Distracted driving is any activity that takes the driver's attention away from the road such as texting, talking on the phone, eating, or even changing the radio station. Distracted driving is a serious problem that has been increasing in recent years. According to the National Highway Traffic Safety Administration (NHTSA), distracted driving is a factor in at least nine deaths and 1,000 injuries each day in the United States alone. In 2016, a study found that nearly 50 percent of drivers admitted to, while driving, sending a text message, reading a text message, using social media or checking their phone for directions. Overall, nearly 60 percent of respondents admitted to using their cell phone at least once while driving.
A 2018 survey of more than 3,300 drivers by American Automobile Association Foundation for Traffic Safety illustrates a disconnect in driver behavior. While a large percentage of drivers (95.6%) said texting or emailing while driving is unacceptable, nearly half (49%) report talking on a hand-held device and nearly 35% have sent a text or an email while driving. While driving, cell phone usage creates enormous potential for injuries and deaths on U.S. roads. In 2020, 3,142 people were were victims of distracted driving and killed in motor vehicle crashes.
One of the main reasons why distracted driving is so dangerous is that it significantly increases the likelihood of a car accident. When a driver is distracted, they are less likely to be able to react quickly to unexpected situations on the road, such as a pedestrian crossing the street or another car suddenly changing lanes. Additionally, distracted drivers are more likely to swerve off the road or rear-end another vehicle.
There are many different types of distractions that can take a driver's attention away from the road and one of them is texting. Texting requires visual, manual, and cognitive attention, which means that a driver's eyes are off the road, their hands are off the wheel, and their mind is focused on something other than driving. According to the NHTSA, sending or reading a text takes a driver's eyes off the road for an average of 4.6 seconds. A motor vehicle at the speed of 55 miles per hour is equivalent of driving the length of a football field blindfolded.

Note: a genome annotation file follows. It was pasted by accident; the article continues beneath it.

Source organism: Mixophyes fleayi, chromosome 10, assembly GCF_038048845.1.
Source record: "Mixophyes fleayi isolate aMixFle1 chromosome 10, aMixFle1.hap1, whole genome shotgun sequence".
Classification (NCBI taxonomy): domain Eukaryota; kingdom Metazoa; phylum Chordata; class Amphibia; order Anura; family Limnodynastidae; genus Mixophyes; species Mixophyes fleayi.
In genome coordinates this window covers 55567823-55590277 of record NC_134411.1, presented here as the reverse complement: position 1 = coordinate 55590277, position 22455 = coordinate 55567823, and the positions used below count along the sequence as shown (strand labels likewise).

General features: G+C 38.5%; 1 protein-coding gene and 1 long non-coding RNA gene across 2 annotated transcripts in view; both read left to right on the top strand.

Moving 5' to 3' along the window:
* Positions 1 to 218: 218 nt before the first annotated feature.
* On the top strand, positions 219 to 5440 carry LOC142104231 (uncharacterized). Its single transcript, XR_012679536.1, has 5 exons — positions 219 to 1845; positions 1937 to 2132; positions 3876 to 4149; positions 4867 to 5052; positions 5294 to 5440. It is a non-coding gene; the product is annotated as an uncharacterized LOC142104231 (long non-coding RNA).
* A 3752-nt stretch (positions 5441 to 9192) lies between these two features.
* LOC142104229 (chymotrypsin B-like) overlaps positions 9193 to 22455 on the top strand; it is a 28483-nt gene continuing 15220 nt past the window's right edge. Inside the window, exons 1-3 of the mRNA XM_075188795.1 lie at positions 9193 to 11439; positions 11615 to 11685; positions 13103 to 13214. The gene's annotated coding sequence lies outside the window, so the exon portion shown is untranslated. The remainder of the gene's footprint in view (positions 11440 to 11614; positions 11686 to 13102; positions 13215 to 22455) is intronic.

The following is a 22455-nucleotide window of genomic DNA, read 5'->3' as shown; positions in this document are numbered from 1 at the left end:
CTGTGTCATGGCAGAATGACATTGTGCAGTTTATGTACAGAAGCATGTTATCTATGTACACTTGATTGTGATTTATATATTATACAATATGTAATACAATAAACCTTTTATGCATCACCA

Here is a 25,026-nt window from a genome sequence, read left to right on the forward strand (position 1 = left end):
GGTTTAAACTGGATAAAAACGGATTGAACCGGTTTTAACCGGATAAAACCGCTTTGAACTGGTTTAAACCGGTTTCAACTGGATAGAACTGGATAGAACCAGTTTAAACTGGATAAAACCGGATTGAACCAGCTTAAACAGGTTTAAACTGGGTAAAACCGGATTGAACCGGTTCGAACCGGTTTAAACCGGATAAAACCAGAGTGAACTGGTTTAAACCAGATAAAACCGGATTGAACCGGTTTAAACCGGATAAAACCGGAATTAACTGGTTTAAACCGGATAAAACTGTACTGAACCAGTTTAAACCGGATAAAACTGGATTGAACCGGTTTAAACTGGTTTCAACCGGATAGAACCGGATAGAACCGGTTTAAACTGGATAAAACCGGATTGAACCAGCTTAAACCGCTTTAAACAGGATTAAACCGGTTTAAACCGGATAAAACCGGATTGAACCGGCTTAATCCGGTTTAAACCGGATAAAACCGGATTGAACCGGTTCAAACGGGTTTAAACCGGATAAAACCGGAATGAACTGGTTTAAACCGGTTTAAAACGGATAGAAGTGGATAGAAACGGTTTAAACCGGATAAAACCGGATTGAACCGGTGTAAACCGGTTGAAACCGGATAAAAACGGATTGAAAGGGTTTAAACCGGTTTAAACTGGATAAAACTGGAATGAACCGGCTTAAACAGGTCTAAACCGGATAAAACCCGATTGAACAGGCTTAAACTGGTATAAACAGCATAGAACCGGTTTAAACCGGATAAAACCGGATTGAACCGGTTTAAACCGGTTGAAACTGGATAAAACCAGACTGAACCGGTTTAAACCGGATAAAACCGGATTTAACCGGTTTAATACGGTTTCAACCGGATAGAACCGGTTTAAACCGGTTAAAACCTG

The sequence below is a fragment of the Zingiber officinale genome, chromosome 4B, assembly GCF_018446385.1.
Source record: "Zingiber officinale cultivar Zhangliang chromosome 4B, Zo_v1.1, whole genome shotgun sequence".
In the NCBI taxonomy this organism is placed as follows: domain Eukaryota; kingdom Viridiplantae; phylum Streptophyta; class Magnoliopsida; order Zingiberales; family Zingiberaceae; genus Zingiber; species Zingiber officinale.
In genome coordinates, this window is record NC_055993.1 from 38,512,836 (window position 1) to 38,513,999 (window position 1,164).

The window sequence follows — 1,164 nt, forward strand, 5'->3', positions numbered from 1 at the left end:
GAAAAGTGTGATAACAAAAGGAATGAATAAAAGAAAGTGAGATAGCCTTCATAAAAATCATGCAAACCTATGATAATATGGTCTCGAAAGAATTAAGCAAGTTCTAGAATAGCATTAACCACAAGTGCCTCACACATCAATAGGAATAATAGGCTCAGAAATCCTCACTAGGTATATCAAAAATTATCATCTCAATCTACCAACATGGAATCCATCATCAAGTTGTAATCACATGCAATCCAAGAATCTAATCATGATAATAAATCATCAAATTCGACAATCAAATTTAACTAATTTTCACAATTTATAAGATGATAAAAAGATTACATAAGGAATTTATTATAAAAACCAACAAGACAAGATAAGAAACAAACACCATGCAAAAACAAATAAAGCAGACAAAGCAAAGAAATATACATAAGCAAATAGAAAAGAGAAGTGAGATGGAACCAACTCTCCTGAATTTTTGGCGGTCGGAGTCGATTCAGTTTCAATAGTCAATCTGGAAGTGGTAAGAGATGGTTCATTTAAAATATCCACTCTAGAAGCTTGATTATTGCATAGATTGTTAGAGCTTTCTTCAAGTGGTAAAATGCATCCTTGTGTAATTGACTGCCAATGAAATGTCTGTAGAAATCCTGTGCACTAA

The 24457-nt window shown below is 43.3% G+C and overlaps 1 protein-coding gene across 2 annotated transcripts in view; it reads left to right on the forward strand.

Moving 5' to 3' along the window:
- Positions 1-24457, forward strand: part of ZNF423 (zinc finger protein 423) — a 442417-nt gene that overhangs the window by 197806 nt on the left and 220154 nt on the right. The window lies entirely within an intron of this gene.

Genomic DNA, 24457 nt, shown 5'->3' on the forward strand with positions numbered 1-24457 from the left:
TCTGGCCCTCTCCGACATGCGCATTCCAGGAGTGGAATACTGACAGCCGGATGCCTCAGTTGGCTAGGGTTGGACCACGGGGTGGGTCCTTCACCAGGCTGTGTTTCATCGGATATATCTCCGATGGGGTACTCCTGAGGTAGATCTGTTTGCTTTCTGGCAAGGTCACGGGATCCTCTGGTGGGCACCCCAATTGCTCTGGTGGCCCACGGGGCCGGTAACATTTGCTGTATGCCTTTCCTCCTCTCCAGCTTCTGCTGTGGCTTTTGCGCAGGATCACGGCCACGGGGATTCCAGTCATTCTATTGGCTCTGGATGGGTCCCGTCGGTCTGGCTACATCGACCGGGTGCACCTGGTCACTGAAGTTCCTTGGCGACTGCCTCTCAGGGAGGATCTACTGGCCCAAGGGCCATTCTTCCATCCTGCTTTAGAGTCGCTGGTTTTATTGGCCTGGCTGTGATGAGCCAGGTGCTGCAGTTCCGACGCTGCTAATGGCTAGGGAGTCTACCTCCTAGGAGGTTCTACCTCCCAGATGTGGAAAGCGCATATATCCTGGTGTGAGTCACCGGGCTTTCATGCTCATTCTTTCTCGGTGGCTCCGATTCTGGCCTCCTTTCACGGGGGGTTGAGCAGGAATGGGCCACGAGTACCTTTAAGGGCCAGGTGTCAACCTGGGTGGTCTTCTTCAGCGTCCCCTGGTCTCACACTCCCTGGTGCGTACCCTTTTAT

Another common distraction is talking on the phone, either through a handheld device or a hands-free system. While hands-free systems may seem safer, they still require cognitive attention, which means that the driver's mind is not fully focused on the road. Eating and drinking while driving can also be distracting, as can adjusting the radio or GPS.
The consequences of distracted driving can be severe and long-lasting. Here are some of the most significant effects of distracted driving:
1. Increased risk of accidents
Distracted driving significantly increases the risk of accidents. According to the National Highway Traffic Safety Administration (NHTSA), distracted driving was a factor in over 2,800 deaths and 400,000 injuries in 2018 alone. Drivers who are distracted are more likely to fail to see or react to hazards on the road, such as other vehicles, pedestrians, or obstacles in the road.
2. Legal consequences
In many jurisdictions, distracted driving is illegal. Drivers caught texting, using social media, or engaging in other distracting activities behind the wheel can face fines, license suspensions, and even jail time. These legal consequences can have long-lasting effects on a person's life, including limiting job opportunities and affecting their ability to obtain car insurance.
3. Emotional trauma
Distracted driving accidents can be emotionally traumatic for all those involved. Victims of distracted driving accidents may suffer physical injuries, emotional trauma, and long-term disabilities. Family members of those who are killed or injured in distracted driving accidents may also suffer emotional trauma and grief.
4. Financial costs